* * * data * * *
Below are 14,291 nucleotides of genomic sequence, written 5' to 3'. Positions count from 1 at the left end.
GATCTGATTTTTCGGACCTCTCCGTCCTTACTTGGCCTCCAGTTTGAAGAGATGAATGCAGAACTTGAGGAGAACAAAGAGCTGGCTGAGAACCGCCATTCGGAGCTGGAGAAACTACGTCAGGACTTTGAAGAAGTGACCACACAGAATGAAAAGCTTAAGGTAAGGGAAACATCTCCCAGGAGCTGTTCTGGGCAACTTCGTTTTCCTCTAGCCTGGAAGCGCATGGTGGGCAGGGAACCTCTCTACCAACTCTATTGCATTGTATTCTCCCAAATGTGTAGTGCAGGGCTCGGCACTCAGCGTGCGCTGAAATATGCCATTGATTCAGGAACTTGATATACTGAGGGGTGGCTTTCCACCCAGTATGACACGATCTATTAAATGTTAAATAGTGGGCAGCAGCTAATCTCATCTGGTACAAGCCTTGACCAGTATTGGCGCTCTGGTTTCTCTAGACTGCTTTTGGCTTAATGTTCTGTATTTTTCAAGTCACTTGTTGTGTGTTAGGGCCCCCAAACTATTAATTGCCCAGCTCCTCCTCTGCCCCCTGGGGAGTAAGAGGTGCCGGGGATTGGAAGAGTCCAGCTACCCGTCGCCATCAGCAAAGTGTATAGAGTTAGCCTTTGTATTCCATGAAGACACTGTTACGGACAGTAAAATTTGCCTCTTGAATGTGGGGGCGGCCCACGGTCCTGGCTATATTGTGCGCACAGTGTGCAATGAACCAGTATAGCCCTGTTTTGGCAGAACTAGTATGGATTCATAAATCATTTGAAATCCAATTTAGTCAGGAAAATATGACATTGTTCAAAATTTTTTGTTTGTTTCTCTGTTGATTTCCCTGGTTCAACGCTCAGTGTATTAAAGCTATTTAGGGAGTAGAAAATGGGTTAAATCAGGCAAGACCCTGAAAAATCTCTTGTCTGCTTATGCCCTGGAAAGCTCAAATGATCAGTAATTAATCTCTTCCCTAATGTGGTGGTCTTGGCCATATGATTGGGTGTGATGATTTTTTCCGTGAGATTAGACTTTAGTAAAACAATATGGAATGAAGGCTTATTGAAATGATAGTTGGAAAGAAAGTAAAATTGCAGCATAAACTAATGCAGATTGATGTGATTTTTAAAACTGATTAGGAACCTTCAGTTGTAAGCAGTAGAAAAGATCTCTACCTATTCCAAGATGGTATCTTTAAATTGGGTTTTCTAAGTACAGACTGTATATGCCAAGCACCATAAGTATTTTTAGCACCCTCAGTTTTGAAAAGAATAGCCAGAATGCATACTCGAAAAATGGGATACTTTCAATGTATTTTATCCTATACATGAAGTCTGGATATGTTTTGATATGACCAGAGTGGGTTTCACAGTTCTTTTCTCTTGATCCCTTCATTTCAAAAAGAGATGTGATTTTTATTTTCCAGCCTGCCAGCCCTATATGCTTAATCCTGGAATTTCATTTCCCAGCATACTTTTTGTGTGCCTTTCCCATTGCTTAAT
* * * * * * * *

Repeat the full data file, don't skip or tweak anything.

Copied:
Below are 14,291 nucleotides of genomic sequence, written 5' to 3'. Positions count from 1 at the left end.
GATCTGATTTTTCGGACCTCTCCGTCCTTACTTGGCCTCCAGTTTGAAGAGATGAATGCAGAACTTGAGGAGAACAAAGAGCTGGCTGAGAACCGCCATTCGGAGCTGGAGAAACTACGTCAGGACTTTGAAGAAGTGACCACACAGAATGAAAAGCTTAAGGTAAGGGAAACATCTCCCAGGAGCTGTTCTGGGCAACTTCGTTTTCCTCTAGCCTGGAAGCGCATGGTGGGCAGGGAACCTCTCTACCAACTCTATTGCATTGTATTCTCCCAAATGTGTAGTGCAGGGCTCGGCACTCAGCGTGCGCTGAAATATGCCATTGATTCAGGAACTTGATATACTGAGGGGTGGCTTTCCACCCAGTATGACACGATCTATTAAATGTTAAATAGTGGGCAGCAGCTAATCTCATCTGGTACAAGCCTTGACCAGTATTGGCGCTCTGGTTTCTCTAGACTGCTTTTGGCTTAATGTTCTGTATTTTTCAAGTCACTTGTTGTGTGTTAGGGCCCCCAAACTATTAATTGCCCAGCTCCTCCTCTGCCCCCTGGGGAGTAAGAGGTGCCGGGGATTGGAAGAGTCCAGCTACCCGTCGCCATCAGCAAAGTGTATAGAGTTAGCCTTTGTATTCCATGAAGACACTGTTACGGACAGTAAAATTTGCCTCTTGAATGTGGGGGCGGCCCACGGTCCTGGCTATATTGTGCGCACAGTGTGCAATGAACCAGTATAGCCCTGTTTTGGCAGAACTAGTATGGATTCATAAATCATTTGAAATCCAATTTAGTCAGGAAAATATGACATTGTTCAAAATTTTTTGTTTGTTTCTCTGTTGATTTCCCTGGTTCAACGCTCAGTGTATTAAAGCTATTTAGGGAGTAGAAAATGGGTTAAATCAGGCAAGACCCTGAAAAATCTCTTGTCTGCTTATGCCCTGGAAAGCTCAAATGATCAGTAATTAATCTCTTCCCTAATGTGGTGGTCTTGGCCATATGATTGGGTGTGATGATTTTTTCCGTGAGATTAGACTTTAGTAAAACAATATGGAATGAAGGCTTATTGAAATGATAGTTGGAAAGAAAGTAAAATTGCAGCATAAACTAATGCAGATTGATGTGATTTTTAAAACTGATTAGGAACCTTCAGTTGTAAGCAGTAGAAAAGATCTCTACCTATTCCAAGATGGTATCTTTAAATTGGGTTTTCTAAGTACAGACTGTATATGCCAAGCACCATAAGTATTTTTAGCACCCTCAGTTTTGAAAAGAATAGCCAGAATGCATACTCGAAAAATGGGATACTTTCAATGTATTTTATCCTATACATGAAGTCTGGATATGTTTTGATATGACCAGAGTGGGTTTCACAGTTCTTTTCTCTTGATCCCTTCATTTCAAAAAGAGATGTGATTTTTATTTTCCAGCCTGCCAGCCCTATATGCTTAATCCTGGAATTTCATTTCCCAGCATACTTTTTGTGTGCCTTTCCCATTGCTTAAT